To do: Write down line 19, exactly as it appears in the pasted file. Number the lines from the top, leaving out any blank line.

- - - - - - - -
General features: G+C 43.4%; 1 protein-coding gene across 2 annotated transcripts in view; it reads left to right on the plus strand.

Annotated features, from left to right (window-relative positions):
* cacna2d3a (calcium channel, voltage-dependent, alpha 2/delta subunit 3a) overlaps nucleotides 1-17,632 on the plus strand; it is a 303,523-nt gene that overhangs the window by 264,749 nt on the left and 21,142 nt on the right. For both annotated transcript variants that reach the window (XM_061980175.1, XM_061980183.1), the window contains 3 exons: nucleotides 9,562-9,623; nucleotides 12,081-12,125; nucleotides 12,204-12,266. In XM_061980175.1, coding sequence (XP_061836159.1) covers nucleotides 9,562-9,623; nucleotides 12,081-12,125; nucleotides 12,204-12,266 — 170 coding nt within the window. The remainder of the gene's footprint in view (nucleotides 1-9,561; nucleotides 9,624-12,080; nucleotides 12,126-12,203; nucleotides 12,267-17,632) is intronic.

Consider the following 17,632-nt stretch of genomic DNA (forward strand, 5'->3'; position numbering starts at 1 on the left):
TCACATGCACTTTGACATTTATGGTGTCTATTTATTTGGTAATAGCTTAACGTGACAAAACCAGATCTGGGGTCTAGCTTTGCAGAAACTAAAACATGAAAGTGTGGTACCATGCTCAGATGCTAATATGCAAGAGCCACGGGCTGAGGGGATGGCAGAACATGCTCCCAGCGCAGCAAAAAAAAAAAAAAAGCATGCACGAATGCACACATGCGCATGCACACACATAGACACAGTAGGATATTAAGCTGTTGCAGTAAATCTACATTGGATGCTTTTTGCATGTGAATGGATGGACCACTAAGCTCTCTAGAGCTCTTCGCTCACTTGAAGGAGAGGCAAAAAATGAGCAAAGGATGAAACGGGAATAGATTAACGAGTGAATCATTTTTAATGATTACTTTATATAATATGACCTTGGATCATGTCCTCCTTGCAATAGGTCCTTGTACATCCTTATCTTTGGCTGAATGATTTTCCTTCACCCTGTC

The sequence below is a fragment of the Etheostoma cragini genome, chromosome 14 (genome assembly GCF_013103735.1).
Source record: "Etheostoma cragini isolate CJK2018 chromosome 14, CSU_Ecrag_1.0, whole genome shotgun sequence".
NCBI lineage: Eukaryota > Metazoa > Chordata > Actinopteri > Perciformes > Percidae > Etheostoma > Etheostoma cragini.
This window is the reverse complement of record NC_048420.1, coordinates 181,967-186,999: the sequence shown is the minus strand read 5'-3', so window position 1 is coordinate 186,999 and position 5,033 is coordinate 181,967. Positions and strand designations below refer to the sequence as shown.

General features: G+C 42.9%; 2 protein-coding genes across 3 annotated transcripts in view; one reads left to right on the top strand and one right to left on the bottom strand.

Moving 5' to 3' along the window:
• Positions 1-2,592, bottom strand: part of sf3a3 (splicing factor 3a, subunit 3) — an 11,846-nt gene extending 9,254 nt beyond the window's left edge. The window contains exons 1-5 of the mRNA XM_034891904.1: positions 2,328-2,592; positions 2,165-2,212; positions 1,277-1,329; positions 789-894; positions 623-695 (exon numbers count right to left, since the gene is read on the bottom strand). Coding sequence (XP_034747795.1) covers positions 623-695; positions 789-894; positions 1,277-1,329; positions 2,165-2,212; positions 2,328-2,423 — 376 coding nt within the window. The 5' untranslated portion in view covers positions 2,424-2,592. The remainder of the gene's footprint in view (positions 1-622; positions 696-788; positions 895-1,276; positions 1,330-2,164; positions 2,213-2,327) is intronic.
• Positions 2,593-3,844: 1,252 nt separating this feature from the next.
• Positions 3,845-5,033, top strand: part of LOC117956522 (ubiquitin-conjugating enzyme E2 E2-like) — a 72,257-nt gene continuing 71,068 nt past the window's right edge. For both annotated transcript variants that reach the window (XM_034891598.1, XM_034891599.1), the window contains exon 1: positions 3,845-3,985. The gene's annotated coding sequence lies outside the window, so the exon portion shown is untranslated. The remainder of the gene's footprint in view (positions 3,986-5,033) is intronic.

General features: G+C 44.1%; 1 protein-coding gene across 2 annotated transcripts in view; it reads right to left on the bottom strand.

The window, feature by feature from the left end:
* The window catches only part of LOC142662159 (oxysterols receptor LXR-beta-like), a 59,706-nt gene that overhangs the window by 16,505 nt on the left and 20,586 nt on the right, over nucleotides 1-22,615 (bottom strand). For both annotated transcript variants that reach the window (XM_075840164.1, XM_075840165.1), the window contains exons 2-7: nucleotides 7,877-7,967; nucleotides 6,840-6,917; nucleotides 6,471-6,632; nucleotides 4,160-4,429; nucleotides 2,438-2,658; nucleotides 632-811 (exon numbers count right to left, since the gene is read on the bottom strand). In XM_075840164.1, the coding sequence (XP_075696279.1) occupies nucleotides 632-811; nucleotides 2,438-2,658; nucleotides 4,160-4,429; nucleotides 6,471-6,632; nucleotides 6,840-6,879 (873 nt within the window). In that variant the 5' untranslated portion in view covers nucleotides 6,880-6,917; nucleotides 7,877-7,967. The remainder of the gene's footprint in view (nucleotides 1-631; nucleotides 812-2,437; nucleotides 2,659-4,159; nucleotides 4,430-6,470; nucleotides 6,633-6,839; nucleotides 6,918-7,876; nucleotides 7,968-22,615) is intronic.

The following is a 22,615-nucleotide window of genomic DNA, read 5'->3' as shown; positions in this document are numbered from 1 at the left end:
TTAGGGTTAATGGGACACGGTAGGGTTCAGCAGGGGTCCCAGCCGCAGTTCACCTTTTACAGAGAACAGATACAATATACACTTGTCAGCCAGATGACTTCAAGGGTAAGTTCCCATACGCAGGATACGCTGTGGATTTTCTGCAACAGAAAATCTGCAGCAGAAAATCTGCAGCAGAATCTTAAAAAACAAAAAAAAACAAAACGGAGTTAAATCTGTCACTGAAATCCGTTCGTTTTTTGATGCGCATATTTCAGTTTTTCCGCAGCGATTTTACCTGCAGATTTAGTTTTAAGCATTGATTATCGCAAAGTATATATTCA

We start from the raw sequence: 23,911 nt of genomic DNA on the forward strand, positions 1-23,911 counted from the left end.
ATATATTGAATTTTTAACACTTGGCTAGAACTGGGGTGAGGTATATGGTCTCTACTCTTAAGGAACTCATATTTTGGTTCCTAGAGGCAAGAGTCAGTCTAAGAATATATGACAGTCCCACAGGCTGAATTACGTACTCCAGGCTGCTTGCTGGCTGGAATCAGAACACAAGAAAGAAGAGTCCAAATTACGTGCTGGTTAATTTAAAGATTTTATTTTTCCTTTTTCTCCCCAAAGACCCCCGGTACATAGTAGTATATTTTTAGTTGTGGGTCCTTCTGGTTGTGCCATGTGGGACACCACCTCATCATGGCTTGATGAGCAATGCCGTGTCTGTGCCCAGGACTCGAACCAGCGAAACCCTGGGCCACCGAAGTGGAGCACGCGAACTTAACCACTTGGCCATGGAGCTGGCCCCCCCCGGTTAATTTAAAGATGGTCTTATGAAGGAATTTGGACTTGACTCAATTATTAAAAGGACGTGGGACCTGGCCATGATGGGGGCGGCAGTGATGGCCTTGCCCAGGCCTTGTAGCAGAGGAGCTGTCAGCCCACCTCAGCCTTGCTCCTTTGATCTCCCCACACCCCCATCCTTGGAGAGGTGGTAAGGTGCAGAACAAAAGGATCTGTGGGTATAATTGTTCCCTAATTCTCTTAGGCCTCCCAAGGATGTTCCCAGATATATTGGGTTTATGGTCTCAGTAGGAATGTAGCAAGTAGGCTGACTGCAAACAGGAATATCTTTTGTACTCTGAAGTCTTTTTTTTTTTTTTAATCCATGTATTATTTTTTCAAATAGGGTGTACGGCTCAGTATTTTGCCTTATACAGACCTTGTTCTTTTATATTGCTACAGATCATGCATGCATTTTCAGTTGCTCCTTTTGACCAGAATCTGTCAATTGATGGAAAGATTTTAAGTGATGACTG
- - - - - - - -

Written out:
TTAGGGTTAATGGGACACGGTAGGGTTCAGCAGGGGTCCCAGCCGCAGTTCACCTTTTACAGAGAACAGATACAATATACACTTGTCAGCCAGATGACTTCAAGGGTAAGTTCCCATACGCAGGATACGCTGTGGATTTTCTGCAACAGAAAATCTGCAGCAGAAAATCTGCAGCAGAATCTTAAAAAACAAAAAAAAACAAAACGGAGTTAAATCTGTCACTGAAATCCGTTCGTTTTTTGATGCGCATATTTCAGTTTTTCCGCAGCGATTTTACCTGCAGATTTAGTTTTAAGCATTGATTATCGCAAAGTATATATTCA